It’s quite sharp and colorful, so my only real gripe is that white can occasionally appear odd, either shimmering with small hints of color or with a green tinge. I suspect the latter is due to the factory-installed screen protector (which can be removed if desired), although even then, it is only visible from certain angles.

The screen is certainly bright…it’s nicely crisp and colourful

The refresh rate is set to a dynamic mode by default, so it will automatically adjust between 60- and 120Hz depending on what you’re doing. You may change it to either if you like, but there is no LTPO technology that automatically adjusts down to 1Hz to save battery life.

The fingerprint scanner has been relocated to the screen (it was previously located in the power button), and I wish Xiaomi had kept it as is, despite it seeming more expensive. The scanning area is a touch too low on the display for comfort, and I didn’t find it particularly dependable.

The stereo speakers of the Redmi Note 13 Pro support Dolby Atmos, which is enabled by default. I don’t think it adds much to phones, and the speakers are adequate for basic phone use but not very impressive.

The presence of a 3.5mm headphone port might be more thrilling, at least for certain users. A rarity these days, but a blessing for those looking to avoid Bluetooth headphones.

Specs & Performance

  • Switch to Snapdragon 7s Gen 2
  • Double the storage
  • More RAM too

This year, Xiaomi moved from MediaTek to Qualcomm for the chipset of the Note 13 Pro, which now uses the Snapdragon 7s Gen 2.

This is combined with either 8GB or 12GB of RAM, depending on the storage amount you select. The former has 256GB of storage, which is twice as much as the entry-level Note 12 Pro and is fantastic, and there is also a 512GB model available.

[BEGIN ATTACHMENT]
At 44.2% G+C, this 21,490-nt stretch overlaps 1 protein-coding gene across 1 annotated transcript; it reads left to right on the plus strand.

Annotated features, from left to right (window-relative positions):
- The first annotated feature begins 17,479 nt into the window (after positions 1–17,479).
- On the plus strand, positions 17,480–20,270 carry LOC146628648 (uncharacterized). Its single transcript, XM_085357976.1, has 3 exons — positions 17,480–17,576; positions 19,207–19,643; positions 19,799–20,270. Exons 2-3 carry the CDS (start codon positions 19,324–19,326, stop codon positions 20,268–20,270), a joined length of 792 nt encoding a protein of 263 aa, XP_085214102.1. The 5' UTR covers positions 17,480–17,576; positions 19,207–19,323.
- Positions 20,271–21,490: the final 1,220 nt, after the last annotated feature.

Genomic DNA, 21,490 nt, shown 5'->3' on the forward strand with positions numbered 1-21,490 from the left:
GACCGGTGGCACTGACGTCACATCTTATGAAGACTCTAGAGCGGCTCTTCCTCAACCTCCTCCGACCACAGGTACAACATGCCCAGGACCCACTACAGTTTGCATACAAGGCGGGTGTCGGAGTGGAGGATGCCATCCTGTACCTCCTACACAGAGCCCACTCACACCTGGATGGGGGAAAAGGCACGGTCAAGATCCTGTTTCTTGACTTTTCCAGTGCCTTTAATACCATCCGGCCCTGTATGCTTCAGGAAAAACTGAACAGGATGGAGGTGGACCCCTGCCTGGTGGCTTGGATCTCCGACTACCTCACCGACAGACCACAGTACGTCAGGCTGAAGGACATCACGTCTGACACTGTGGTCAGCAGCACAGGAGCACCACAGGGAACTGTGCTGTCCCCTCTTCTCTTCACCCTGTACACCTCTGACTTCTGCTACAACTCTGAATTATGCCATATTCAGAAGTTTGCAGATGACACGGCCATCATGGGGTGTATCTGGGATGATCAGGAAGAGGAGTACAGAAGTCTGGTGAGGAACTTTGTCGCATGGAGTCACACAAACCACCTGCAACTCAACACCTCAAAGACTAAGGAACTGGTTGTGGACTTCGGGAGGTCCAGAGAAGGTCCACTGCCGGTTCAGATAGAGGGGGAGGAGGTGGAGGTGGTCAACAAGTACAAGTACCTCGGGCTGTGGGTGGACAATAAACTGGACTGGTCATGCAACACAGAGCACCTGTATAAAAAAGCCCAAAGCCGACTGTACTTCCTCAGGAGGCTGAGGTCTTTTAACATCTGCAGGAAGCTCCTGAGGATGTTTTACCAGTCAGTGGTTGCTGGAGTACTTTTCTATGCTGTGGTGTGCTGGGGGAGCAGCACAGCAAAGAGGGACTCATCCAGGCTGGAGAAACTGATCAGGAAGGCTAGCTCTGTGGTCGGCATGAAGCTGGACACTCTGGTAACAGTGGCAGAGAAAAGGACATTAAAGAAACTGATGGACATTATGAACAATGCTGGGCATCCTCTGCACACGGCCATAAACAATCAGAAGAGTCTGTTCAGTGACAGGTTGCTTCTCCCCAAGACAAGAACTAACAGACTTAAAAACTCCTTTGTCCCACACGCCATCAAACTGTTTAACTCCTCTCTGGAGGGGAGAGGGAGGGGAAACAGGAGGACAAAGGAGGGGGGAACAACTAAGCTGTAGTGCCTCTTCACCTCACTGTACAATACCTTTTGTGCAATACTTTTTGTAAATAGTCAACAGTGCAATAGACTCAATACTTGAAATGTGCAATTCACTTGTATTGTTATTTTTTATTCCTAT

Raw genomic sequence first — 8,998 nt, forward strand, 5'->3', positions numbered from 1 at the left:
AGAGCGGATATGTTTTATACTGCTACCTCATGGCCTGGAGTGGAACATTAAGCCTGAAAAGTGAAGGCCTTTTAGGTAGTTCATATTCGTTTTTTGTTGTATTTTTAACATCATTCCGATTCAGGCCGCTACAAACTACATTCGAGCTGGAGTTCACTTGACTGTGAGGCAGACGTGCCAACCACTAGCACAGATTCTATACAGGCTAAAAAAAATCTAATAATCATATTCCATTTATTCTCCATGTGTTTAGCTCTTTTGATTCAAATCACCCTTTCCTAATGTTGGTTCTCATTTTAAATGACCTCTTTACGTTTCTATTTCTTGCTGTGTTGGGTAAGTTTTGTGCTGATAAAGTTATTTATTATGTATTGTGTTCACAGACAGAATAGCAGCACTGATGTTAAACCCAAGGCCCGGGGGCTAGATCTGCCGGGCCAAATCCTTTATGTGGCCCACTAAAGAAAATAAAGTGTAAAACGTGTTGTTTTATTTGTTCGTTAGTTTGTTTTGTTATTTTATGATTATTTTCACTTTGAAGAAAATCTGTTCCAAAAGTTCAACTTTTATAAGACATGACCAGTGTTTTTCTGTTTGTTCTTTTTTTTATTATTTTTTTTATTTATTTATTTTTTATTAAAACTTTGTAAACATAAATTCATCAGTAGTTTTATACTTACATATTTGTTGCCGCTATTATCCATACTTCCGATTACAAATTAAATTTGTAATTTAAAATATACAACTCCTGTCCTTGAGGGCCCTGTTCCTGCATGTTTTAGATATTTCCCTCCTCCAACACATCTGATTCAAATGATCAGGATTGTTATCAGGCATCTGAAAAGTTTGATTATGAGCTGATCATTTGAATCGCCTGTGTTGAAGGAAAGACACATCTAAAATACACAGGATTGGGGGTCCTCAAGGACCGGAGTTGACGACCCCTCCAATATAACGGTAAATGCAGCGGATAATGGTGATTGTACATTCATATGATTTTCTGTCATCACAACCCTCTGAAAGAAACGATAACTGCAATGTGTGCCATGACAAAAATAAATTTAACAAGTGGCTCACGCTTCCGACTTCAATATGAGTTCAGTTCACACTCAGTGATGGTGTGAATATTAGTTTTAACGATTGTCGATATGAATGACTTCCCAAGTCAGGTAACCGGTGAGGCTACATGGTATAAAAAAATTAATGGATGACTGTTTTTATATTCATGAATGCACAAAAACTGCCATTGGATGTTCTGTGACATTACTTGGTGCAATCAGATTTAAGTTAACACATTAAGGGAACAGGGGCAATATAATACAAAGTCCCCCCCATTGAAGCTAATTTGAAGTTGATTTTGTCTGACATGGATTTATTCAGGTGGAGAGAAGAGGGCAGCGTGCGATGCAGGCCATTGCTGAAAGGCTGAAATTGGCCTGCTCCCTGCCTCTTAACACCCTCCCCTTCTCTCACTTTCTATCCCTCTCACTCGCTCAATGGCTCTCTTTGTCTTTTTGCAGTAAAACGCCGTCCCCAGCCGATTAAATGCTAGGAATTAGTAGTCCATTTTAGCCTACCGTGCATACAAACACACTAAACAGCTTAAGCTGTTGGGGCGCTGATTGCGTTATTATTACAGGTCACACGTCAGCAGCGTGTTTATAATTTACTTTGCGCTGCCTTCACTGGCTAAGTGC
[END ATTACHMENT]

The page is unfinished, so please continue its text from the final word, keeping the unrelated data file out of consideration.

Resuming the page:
Well, for some markets, as only the 8/256GB model is available in the UK. That’s a third more RAM than last year.

The Snapdragon is a comparable processor as the Redmi Note 12 Pro’s, so performance isn’t much different in practice, though some benchmarks are noticeably better.

I observed the occasional slowness, but it’s more a matter of getting the phone ‘warmed up’ when you first turn it on, and everything settles down soon. The transition between applications and gameplay is fast and quick.

Switching between apps and gaming is smooth and zippy

Redmi Note 13 Pro benchmarks

The Redmi Note 13 Pro offers more than just amazing core specifications and performance; it also supports Dual SIM (either two nano or paired with eSIM) and 5G connectivity.

There’s also dual-band WiFi (although weirdly dropped to WiFi 5 from 6), Bluetooth 5.2, NFC, and even an IR blaster that you can use to control gadgets like your TV – quite useful when you don’t know where your toddler has stashed the remote.

Cameras

  • New 200Mp main camera
  • 8Mp ultrawide and 2Mp macro remain
  • 16Mp front camera

The big news in the photography category this year is an increase from a 50- to a 200-megapixel primary camera, which was previously reserved for the Redmi Note 12 Pro+. It’s an amazing figure, and the sensor has optical image stabilisation (OIS) and a very fast f/1.65 aperture.

Other than that, the trio of rear shooters remains mostly same, with an 8Mp ultrawide camera and a 2Mp macro lens rounding out the set.